Scientists inculcating a modern twist on a 50-year old technique have designed a hologram that could be supportive in making better smart glasses and enhanced anti-counterfeiting measures. It is a technique based on a metasurface, which is a design concept that offers fine control over numerous characteristics of light – the novel meta-hologram generates a powerful image at almost any wavelength of light, whether infrared or visible.
According to Antonio Ambrosio, a scholar in the Laboratory of Frederico Capasso at Harvard University, the novel meta-hologram is infinitely broadband. So because of this feature whatever light is generated, the users will always avail the same image with the equivalent quality of light.
It is also possible to design meta-holograms so that an image is visible only when it is illuminated or brightened by the light of a specific polarization. The polarization is an ability that can be useful in anti-counterfeiting seals on pharmaceuticals or money, as well as for swapping channels in optical telecommunications. The researchers define the details of their invention in the latest issue of few of the top-notch magazines.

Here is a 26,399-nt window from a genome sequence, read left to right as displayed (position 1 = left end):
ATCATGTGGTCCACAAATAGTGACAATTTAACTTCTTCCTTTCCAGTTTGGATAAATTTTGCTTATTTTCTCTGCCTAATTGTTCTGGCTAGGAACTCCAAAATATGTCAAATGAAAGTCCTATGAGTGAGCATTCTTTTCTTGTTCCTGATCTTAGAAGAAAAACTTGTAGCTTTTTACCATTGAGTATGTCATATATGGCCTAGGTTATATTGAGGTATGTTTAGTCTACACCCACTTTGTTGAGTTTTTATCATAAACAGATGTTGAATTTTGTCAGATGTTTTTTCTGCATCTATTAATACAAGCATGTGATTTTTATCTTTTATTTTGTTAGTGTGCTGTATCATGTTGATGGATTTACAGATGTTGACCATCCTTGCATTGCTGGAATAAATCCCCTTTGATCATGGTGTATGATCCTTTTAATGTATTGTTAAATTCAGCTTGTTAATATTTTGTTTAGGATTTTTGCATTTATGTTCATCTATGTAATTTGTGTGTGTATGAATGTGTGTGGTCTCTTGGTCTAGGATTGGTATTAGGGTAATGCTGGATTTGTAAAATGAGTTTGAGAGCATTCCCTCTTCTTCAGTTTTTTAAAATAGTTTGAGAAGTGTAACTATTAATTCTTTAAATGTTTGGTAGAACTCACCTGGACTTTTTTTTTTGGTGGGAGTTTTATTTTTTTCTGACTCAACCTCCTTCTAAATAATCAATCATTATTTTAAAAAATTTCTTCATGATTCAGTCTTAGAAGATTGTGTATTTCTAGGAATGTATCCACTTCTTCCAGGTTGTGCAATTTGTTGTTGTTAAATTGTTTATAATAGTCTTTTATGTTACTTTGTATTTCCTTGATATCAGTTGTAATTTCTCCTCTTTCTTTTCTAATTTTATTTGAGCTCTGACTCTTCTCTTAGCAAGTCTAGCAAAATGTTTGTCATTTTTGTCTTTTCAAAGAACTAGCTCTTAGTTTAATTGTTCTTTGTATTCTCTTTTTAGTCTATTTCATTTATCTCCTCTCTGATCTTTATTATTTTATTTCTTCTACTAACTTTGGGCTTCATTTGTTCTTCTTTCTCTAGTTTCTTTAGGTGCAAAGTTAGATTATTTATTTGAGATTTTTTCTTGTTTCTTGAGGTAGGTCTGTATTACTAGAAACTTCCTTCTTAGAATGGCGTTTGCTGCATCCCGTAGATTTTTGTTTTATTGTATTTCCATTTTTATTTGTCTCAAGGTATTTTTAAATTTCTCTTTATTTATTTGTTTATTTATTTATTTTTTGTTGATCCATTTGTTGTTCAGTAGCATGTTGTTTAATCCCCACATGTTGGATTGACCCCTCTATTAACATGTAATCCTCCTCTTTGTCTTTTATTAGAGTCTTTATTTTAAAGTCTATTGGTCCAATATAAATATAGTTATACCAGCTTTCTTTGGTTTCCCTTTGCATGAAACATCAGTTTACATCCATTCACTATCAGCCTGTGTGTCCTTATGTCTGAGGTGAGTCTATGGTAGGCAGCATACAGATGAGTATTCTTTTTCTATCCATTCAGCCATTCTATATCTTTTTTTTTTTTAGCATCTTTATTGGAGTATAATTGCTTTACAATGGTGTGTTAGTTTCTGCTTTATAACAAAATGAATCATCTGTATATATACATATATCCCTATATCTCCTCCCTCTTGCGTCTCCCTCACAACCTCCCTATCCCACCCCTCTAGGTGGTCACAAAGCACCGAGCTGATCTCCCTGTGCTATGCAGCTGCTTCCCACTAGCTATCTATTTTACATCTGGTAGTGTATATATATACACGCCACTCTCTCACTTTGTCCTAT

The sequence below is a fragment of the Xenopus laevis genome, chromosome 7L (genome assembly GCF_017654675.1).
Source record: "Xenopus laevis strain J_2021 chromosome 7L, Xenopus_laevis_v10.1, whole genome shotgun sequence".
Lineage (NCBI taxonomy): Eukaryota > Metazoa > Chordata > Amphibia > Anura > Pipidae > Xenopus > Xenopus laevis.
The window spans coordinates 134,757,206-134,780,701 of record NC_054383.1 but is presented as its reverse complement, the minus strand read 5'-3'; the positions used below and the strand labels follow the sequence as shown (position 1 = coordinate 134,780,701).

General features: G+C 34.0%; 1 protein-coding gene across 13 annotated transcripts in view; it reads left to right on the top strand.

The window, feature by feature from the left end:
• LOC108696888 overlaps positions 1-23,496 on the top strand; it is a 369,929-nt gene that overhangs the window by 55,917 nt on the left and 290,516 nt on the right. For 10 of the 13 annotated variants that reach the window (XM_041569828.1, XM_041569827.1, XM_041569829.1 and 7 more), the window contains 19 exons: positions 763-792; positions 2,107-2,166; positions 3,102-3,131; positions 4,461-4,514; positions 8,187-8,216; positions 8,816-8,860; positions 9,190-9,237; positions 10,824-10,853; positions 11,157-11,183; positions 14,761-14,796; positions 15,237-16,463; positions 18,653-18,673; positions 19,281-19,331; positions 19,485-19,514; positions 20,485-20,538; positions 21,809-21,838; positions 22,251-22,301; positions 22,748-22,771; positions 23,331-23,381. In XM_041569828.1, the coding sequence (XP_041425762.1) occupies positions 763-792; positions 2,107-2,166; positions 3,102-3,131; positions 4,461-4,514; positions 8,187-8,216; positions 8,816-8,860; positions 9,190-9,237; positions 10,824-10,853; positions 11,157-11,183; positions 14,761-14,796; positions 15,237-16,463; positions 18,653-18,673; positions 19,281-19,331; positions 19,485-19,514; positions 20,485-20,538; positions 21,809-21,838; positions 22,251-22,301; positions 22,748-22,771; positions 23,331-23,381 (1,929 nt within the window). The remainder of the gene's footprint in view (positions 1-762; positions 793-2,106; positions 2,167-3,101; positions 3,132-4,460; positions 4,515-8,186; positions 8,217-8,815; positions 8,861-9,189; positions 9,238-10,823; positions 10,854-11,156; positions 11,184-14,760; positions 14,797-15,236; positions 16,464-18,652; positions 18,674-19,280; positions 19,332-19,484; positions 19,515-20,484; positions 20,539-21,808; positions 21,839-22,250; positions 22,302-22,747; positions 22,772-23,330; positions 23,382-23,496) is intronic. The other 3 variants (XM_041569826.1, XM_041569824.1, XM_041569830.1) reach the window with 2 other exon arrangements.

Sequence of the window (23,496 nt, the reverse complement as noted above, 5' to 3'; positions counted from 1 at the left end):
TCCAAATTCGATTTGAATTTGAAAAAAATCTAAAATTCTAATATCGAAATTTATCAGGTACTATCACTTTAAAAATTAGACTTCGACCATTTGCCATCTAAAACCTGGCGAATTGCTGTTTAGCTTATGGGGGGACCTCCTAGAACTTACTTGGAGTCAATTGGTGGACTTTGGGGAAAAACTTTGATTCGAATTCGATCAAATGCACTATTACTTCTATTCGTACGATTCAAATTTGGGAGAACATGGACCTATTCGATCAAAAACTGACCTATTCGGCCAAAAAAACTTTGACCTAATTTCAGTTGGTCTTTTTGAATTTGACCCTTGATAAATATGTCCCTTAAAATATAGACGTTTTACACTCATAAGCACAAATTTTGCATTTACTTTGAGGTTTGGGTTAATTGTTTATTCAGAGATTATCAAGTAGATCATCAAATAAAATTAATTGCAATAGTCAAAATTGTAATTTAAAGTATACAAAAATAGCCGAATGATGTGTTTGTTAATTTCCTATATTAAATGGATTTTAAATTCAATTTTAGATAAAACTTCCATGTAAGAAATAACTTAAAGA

The team depended on a hologram design, the binary detour-phase hologram that was first instigated in 1996. That unit utilized micro-apertures a little offset from each other – they detoured from a stringent periodic pattern to generate interference in the passage of light routing through them. As a result, there was an image created at a desired point in the space. The design was an essential step in the holography development, Ambrosio says, but it proved efficient only with light at a particular wavelength and passed on too little amount of the light. For such reasons, it was finally supplanted by other techniques, like liquid crystals and more.
The concept of the Harvard team was updated with the use of nanofabrication techniques to generate what they call ‘effective apertures’ out of items with little dimensions that are smaller than the wavelength of visible light. A series of nanofins was arranged wherein tiny silicon bars 85 nanometers wide, 1000 nm high and 350 nm long were placed. A group of ten nanofins was formed to create super pixels in which each one performed a specific function.
One major result of this experiment was that the individual pixels may work out with specific wavelengths, the hologram as a distinct unit does not care about the color of light that is shining through it. In one of the hologram versions, the nanofins in every pixel were inclined so that half of them can interact with the light spinning in a single direction and half with light in other direction. It enabled the hologram to showcase one out of two images, depending on the direction through which the light is passing. Such chiral holograms seem promising to be used for defeating counterfeiters.
Conclusion – While metasurfaces have been previously also used to generate holograms, most of them were reflective, confirms Ambrosio. This latest invention is trans missive, implying that it utilizes light shining through it. It is expected that it can project a holographic image, which may make it suitable to use in smart glasses which require for projecting an image in front of or into the wearer’s eyes.